The Great Pretending

How much of our attention is devoted to searching or seeking? Much of it is for knowledge of the universe, or how our world and our bodies function. But the ultimate search is characterized by the question we all, sooner or later, feel drawn to ask: “Who am I?”

This question can only be asked from the conviction that everything in the universe is different and separate from everything else. And particularly that nothing is a part of what created it. We have been asking this question since time began, rarely pausing to consider, the one thing that must be known by every living thing is what it is. Without knowing this it could not exist.

In Mind, without the belief of being separate, being and knowing are the same. Therefore, when we deny our knowing, as we do by pretending to be uncertain what we are, it is because we do not want to be what we are and think we can become something we would like more.

Denial of knowing is the beginning of the experience of being separate. Claiming to be uncertain who we are creates the need to question which separates us from where the answer must be. This results in the mind seeming to become split into knowing and not knowing, having and not having, loving and not being loved.

Where is the essential “you” in this attempted duality? Are you the one who doubts and asks the question? Or is your doubting just a thought, a denial of knowing by the one who knows? When you say, “I cannot hear the Voice for God,” is it because you really do not want to hear? Are you afraid that what you hear will not be what you want to hear?

What better way to describe an illusion than to tell your story as though it was written and acted by someone else? Yet this is the story of the world, a limitless variety of tales all trying to make ignorance the truth. All denying the one thing it is impossible to deny. In our perception of separateness it seems “natural” to assume we have separate minds. We do not ask how it is then possible to connect to those “other minds” for our communication.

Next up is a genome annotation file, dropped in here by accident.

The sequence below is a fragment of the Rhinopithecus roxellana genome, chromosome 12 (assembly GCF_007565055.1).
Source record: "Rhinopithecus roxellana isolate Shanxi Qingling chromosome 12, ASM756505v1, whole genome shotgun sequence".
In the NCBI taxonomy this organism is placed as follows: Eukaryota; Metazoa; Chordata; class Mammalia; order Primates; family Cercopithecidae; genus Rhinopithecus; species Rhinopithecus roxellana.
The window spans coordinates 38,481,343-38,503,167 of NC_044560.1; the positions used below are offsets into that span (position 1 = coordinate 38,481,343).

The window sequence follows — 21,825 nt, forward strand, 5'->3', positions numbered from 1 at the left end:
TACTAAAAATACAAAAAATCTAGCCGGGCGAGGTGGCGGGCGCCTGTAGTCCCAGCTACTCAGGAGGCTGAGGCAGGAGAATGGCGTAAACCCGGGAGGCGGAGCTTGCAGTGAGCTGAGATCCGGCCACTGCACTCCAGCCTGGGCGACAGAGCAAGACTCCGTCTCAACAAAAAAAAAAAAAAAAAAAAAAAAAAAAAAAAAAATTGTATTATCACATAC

Accommodating our belief, God answered our “Who am I,” question by placing the answer in our mind where it would always be available to us and we could finally be led to see that the one who asked must also be the One who answered.

Take responsibility for knowing who you are. Admit it is merely a matter of having chosen not to know and you will have overcome the largest obstacle to “not knowing.” Now consciously choose to know and discover how much more easily you can be led to find the “place” within your mind where the essential You has always been.

This entry was posted in Forgiveness. Bookmark the permalink.

5 Responses to The Great Pretending

  1. Jessica Rios says:

    As often is the case when reminded that I have chosen not to remember, I am in tears. WHAT could I want more? There is so much pain in forgetting, such a heavy weight in pretending to be separate from God, in choosing not to be at peace. Let me go now, and make a new choice. Thank YOU for choosing to remember, and for extending such clear reminders to us all.

  2. John Magnie says:

    I really love this pretending viewpoint,Tom. The idea that I am just pretending not to know who I am has a kind of lightness to it, like the course phrase “a tiny mad idea about which I forgot to laugh”. So I’m thinking that could apply to: pretending to not know why I have illnesses and troubles; pretending that I am in some kind of exile; pretending to not know the future.
    So could awakening be as simple as “unpretending”?…or just pretending TO know?

    • Tom Carpenter says:

      Hi John, Thanks for your comment. Awakening can be as simple as letting go of all our pretending. Forgiveness is the process of letting go of pretending that our judgments have any real purpose beyond our pretending to be something we can never be. I would suggest however, that pretending TO know is what we are already doing. I feel more comfortable in knowing there is another Presence, given to us by God, that we can rely on.

      • John Magnie says:

        Thanks so much for your observations and guidance! If I get it, I think you are saying that pretending can take us into a world of perception, but we cant really pretend back to where we never left? Would choosing to know be a better way to think of it?
        And if I did remember the answer to “Who am I?” would I also remember why I went into this pretending to be separate from God in the first place? (another denial of knowing?)
        I’m sure the answer to all these questions will be the old usual: forgiveness!
        And I so much appreciate the communication going on here on the Forgiveness Network!

Leave a Reply

Your email address will not be published. Required fields are marked *

You may use these HTML tags and attributes: <a href="" title=""> <abbr title=""> <acronym title=""> <b> <blockquote cite=""> <cite> <code> <del datetime=""> <em> <i> <q cite=""> <strike> <strong>